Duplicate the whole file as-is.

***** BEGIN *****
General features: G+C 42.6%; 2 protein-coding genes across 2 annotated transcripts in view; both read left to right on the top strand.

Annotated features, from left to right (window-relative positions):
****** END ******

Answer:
General features: G+C 42.6%; 2 protein-coding genes across 2 annotated transcripts in view; both read left to right on the top strand.

Annotated features, from left to right (window-relative positions):